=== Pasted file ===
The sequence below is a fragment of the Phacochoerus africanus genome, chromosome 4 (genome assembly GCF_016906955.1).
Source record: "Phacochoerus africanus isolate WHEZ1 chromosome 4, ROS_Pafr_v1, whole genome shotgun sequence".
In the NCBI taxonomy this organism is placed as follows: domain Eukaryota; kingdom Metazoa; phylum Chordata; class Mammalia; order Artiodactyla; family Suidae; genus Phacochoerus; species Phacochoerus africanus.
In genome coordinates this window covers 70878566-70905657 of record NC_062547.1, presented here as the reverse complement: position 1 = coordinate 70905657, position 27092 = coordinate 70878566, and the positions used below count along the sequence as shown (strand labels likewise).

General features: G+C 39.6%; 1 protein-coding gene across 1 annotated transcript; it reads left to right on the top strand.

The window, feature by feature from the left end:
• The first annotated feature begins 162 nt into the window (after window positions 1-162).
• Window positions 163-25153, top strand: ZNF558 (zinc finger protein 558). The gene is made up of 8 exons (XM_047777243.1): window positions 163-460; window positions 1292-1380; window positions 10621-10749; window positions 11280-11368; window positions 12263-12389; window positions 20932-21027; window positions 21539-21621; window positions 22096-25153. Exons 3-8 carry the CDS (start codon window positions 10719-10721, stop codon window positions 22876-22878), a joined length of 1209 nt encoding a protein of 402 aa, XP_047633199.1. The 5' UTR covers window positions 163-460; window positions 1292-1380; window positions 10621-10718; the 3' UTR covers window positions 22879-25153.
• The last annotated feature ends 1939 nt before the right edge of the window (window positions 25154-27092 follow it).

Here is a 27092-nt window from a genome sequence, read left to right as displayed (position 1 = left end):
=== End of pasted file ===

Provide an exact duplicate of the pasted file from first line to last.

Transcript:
The sequence below is a fragment of the Phacochoerus africanus genome, chromosome 4 (genome assembly GCF_016906955.1).
Source record: "Phacochoerus africanus isolate WHEZ1 chromosome 4, ROS_Pafr_v1, whole genome shotgun sequence".
In the NCBI taxonomy this organism is placed as follows: domain Eukaryota; kingdom Metazoa; phylum Chordata; class Mammalia; order Artiodactyla; family Suidae; genus Phacochoerus; species Phacochoerus africanus.
In genome coordinates this window covers 70878566-70905657 of record NC_062547.1, presented here as the reverse complement: position 1 = coordinate 70905657, position 27092 = coordinate 70878566, and the positions used below count along the sequence as shown (strand labels likewise).

General features: G+C 39.6%; 1 protein-coding gene across 1 annotated transcript; it reads left to right on the top strand.

The window, feature by feature from the left end:
• The first annotated feature begins 162 nt into the window (after window positions 1-162).
• Window positions 163-25153, top strand: ZNF558 (zinc finger protein 558). The gene is made up of 8 exons (XM_047777243.1): window positions 163-460; window positions 1292-1380; window positions 10621-10749; window positions 11280-11368; window positions 12263-12389; window positions 20932-21027; window positions 21539-21621; window positions 22096-25153. Exons 3-8 carry the CDS (start codon window positions 10719-10721, stop codon window positions 22876-22878), a joined length of 1209 nt encoding a protein of 402 aa, XP_047633199.1. The 5' UTR covers window positions 163-460; window positions 1292-1380; window positions 10621-10718; the 3' UTR covers window positions 22879-25153.
• The last annotated feature ends 1939 nt before the right edge of the window (window positions 25154-27092 follow it).

Here is a 27092-nt window from a genome sequence, read left to right as displayed (position 1 = left end):